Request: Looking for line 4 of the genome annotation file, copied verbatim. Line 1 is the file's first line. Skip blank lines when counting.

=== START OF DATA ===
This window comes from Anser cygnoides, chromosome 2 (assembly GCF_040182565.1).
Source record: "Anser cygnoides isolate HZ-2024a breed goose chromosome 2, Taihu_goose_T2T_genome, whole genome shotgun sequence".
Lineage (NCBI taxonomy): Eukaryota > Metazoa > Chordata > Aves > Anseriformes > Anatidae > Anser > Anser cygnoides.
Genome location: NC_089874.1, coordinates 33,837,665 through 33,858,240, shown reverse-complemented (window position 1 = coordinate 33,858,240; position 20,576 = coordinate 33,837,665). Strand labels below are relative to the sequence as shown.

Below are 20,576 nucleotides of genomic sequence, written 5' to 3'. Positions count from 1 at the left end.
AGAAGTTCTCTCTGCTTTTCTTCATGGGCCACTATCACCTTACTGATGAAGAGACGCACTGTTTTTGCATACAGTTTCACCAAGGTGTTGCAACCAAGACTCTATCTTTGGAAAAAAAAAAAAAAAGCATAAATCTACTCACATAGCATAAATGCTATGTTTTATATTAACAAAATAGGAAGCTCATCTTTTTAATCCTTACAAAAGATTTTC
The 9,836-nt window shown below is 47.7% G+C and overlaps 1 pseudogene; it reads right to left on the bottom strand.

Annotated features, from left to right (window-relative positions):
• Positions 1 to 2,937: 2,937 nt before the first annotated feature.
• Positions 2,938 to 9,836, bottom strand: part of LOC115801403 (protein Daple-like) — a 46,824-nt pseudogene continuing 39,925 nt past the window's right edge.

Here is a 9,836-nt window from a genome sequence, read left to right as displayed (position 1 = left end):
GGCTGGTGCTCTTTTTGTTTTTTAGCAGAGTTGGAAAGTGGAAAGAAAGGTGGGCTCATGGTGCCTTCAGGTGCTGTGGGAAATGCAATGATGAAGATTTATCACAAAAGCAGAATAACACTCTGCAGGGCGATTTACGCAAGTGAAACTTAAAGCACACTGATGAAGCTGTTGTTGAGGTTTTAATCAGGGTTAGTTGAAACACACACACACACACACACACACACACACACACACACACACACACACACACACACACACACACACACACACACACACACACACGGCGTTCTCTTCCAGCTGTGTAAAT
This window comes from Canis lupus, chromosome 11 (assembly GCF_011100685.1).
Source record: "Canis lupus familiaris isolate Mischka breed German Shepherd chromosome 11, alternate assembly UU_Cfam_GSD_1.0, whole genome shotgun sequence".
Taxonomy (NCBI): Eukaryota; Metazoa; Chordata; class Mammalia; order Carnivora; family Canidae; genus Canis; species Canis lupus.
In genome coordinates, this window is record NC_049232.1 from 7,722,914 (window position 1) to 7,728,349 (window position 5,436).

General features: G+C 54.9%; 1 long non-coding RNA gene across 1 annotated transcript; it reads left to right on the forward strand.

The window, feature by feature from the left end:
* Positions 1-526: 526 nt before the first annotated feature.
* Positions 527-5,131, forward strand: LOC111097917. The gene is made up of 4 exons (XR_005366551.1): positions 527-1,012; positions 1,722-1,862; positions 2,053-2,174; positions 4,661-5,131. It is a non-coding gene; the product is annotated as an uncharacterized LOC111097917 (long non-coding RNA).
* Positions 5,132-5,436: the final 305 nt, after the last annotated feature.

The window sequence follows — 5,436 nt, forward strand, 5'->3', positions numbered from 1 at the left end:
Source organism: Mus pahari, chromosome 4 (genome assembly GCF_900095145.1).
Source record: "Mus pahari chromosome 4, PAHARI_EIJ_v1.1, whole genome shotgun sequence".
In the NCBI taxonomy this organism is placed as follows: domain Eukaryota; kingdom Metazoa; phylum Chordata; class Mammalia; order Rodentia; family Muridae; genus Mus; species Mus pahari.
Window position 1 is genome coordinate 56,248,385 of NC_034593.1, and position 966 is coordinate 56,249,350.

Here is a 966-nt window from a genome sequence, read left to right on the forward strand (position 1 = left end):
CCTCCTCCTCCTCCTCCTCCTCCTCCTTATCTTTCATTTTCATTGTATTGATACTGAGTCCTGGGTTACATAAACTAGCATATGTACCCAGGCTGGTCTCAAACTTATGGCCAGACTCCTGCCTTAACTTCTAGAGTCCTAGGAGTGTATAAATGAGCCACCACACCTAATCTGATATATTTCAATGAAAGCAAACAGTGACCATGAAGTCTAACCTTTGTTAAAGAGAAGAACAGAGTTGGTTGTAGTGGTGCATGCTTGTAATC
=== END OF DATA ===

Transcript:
Genome location: NC_089874.1, coordinates 33,837,665 through 33,858,240, shown reverse-complemented (window position 1 = coordinate 33,858,240; position 20,576 = coordinate 33,837,665). Strand labels below are relative to the sequence as shown.